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J Immunol. 2002 Apr 1;168(7):3437-43.

Gamma 3 gene-disrupted mice selectively deficient in the dominant IgG subclass made to bacterial polysaccharides. II. Increased susceptibility to fatal pneumococcal sepsis due to absence of anti-polysaccharide IgG3 is corrected by induction of anti-polysaccharide IgG1.

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  • 1Department of Pediatrics, Case Western Reserve University School of Medicine, Cleveland, OH 44106, USA.

Abstract

Bacterial polysaccharides (PS) are type 2 T-independent Ags that elicit Abs restricted in isotype to IgM and predominantly IgG2 in humans and IgM, and IgG3 in mice. Humans with IgG2 subclass deficiency are susceptible to sinus and pulmonary infections with PS-encapsulated bacteria. We previously developed an IgG3-deficient mouse by disrupting the gamma3 H chain constant region gene via targeted mutagenesis. Mutant mice lacking IgG3 were backcrossed for 10 generations to wild-type (WT) BALB/c mice to generate BALB/c mice that have complete absence of IgG3. WT mice immunized with type 3 Streptococcus pneumoniae capsular PS made anti-PS IgM, IgG3, and small quantities of IgG1, which opsonized S. pneumoniae for killing by polymorphonuclear leukocytes. These mice were protected against death from lethal doses of type 3 S. pneumoniae. In contrast, IgG3(-/-) mice made similar titers of anti-PS IgM and IgG1 as WT mice but no IgG3, and had poorly opsonic sera with significantly increased mortality after S. pneumoniae challenge. Immunization of IgG3(-/-) mice with type 3 S. pneumoniae PS conjugated to carrier protein CRM(197)-elicited IgM and high-titer IgG1 Abs, restored serum opsonization, and gave protection from mortality after S. pneumoniae, challenge comparable to WT mice. We conclude that mice lacking the dominant IgG3 subclass made to bacterial PS are more susceptible to fatal S. pneumoniae sepsis than WT mice, but that IgG1 induced by a S. pneumoniae glycoconjugate can adequately protect against S. pneumoniae sepsis. This model suggests that IgG subclass of anti-PS Ab is an important component of immunity to encapsulated bacteria.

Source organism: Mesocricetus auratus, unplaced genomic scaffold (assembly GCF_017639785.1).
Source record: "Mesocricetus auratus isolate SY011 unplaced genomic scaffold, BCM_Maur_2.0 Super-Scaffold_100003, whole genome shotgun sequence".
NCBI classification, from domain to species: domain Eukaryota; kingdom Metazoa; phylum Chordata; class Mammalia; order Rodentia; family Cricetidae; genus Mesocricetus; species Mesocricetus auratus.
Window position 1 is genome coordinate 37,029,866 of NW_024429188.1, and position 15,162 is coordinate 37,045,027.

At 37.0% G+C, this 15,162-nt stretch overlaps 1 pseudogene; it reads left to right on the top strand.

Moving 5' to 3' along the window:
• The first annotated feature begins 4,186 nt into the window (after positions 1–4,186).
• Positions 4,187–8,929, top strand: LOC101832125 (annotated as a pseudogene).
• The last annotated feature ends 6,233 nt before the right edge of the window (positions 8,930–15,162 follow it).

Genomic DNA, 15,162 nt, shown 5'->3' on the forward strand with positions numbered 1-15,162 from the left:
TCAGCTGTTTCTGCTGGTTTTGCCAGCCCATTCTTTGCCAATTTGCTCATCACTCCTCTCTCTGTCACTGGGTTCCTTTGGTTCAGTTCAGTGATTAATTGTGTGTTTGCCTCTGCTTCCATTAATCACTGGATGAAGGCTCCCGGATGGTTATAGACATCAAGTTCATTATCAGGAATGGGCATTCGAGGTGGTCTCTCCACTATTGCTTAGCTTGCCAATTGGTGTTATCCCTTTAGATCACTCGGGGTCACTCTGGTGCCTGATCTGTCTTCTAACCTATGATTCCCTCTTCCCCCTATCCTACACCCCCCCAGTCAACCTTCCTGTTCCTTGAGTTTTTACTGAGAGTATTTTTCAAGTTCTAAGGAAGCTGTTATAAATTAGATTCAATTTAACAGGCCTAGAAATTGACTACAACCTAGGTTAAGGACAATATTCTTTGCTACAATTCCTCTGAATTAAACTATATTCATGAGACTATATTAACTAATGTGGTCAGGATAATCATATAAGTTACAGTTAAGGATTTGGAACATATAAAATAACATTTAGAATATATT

PMID:
11907102
[PubMed - indexed for MEDLINE]
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